Motives and side-effects of microdosing with psychedelics among users

Motives and side-effects of microdosing with psychedelics among users

Abstract

BACKGROUND:

Microdosing with psychedelics has gained considerable media attention where it is portrayed as a performance enhancer, especially popular on the work floor. While reports are in general positive, scientific evidence about potential negative effects is lacking aside from the prevalence and motives for use. The present study addressed this gap by surveying psychedelic users about their experience with microdosing including their dosing schedule, motivation, and potential experienced negative effects.

METHODS:

An online questionnaire was launched on several websites and fora between March and July 2018. Respondents who had consented, were 18 years of age or older, and had experience with microdosing were included in the analyses.

RESULTS:

In total, 1116 of the respondents were either currently microdosing (79.5%) or microdosed in the past (20.5%). Lysergic acid diethylamide (10 mcg) and psilocybin (0.5 g) were the most commonly used psychedelics with a microdosing frequency between 2 and 4 times per week. The majority of users, however, were oblivious about the consumed dose. Performance enhancement was the main motive to microdose (37%). The most reported negative effects were of psychological nature and occurred acutely while under the influence.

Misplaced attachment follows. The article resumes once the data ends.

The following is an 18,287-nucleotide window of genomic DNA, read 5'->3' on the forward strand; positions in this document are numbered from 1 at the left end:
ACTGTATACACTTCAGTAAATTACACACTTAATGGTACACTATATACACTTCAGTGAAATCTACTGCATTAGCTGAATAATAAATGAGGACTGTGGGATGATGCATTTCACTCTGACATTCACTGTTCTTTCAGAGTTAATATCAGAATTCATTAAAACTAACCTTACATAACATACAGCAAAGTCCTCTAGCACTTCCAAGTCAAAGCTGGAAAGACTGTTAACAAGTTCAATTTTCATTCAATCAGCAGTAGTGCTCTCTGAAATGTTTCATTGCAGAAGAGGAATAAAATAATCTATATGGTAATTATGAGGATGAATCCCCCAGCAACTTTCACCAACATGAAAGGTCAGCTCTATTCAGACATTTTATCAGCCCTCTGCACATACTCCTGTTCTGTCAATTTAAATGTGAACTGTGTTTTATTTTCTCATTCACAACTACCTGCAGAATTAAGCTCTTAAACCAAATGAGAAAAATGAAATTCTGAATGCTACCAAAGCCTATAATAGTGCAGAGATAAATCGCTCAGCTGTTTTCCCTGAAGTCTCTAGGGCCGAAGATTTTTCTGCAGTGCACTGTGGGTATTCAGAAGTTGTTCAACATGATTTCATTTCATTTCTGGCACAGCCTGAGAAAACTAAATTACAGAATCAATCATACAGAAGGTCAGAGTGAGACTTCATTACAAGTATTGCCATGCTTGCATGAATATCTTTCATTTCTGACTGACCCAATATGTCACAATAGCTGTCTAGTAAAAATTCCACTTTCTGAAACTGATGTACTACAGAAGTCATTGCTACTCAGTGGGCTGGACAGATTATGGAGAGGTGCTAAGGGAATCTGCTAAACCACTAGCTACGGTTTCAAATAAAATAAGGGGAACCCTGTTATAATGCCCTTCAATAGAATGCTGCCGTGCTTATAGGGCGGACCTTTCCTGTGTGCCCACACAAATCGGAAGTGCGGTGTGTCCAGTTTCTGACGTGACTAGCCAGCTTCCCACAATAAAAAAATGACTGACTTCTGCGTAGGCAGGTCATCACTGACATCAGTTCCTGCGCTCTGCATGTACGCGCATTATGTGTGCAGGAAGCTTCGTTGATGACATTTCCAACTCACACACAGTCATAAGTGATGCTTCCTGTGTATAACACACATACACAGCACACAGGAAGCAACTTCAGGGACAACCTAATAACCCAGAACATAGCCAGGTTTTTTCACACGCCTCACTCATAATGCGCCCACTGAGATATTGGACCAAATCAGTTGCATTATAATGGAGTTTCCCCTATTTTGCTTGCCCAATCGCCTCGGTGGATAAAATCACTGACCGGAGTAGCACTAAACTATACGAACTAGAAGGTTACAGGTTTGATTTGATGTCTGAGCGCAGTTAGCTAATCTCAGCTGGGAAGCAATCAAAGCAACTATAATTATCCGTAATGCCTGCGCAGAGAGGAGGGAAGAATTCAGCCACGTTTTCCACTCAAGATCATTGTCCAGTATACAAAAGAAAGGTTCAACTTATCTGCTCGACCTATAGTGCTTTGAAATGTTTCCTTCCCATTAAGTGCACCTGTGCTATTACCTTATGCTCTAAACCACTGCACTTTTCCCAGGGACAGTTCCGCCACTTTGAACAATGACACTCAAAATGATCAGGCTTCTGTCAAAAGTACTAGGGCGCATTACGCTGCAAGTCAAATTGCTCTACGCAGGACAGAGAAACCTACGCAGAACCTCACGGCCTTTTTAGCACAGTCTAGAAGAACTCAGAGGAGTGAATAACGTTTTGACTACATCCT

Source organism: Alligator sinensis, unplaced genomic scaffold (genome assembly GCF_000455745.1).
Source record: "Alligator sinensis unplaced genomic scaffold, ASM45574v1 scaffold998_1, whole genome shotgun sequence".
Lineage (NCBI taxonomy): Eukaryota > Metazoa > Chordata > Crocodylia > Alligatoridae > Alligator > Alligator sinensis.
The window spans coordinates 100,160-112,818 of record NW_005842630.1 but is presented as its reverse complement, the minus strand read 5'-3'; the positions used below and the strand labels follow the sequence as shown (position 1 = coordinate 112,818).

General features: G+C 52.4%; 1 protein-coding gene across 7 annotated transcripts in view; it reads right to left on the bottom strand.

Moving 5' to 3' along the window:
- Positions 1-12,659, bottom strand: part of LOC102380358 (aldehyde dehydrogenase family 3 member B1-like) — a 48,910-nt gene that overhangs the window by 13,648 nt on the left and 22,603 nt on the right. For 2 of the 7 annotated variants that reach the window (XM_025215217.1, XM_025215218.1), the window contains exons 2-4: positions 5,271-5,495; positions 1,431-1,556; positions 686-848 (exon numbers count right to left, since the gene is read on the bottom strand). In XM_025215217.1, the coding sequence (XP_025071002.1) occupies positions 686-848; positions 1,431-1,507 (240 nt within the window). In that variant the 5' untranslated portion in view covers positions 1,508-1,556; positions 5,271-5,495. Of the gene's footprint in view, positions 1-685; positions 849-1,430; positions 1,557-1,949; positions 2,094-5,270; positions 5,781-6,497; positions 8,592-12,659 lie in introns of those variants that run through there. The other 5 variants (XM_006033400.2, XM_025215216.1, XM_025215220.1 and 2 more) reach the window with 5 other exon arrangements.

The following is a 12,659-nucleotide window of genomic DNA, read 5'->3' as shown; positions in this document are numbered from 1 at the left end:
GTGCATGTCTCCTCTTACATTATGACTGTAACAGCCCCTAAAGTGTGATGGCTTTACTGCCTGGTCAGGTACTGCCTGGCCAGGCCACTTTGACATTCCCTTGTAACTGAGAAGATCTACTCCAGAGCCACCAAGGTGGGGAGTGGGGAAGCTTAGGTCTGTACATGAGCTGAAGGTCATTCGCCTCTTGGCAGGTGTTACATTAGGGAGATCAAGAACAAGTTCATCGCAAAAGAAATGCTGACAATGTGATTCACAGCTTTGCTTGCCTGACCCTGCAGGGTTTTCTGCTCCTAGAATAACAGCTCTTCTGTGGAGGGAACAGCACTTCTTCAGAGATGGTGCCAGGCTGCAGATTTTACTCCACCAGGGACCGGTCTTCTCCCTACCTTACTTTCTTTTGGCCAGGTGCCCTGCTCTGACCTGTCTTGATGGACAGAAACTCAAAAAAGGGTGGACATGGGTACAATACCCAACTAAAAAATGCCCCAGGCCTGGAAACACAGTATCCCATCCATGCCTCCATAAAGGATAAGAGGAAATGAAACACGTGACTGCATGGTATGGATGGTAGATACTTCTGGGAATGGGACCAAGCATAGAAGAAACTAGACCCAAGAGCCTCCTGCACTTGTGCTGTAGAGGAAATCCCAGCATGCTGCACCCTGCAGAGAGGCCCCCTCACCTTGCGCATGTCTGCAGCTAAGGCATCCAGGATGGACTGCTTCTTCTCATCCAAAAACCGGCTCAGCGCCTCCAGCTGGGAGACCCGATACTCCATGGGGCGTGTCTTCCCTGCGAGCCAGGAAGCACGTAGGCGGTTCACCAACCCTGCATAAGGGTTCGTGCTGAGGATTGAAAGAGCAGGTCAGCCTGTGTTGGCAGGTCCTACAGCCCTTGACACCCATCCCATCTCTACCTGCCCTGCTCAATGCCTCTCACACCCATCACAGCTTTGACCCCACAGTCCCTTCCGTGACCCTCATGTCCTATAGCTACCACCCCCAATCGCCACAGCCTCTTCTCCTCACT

CONCLUSION:

In line with media reports and anecdotes, the majority of our respondents microdosed to enhance performance. Negative effects occurred mostly acutely after substance consumption. However, the main reason to have stopped microdosing was that it was not effective. Future experimental placebo-controlled studies are needed to test whether performance enhancement can be quantified and to assess potential negative effects after longer term microdosing.

Hutten, N. R., Mason, N. L., Dolder, P. C., & Kuypers, K. P. (2019). Motives and side-effects of microdosing with psychedelics among users. International Journal of Neuropsychopharmacology., 10.1093/ijnp/pyz029

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By | 2019-08-01T19:40:00+02:00 31 May 2019|Tags: , , , |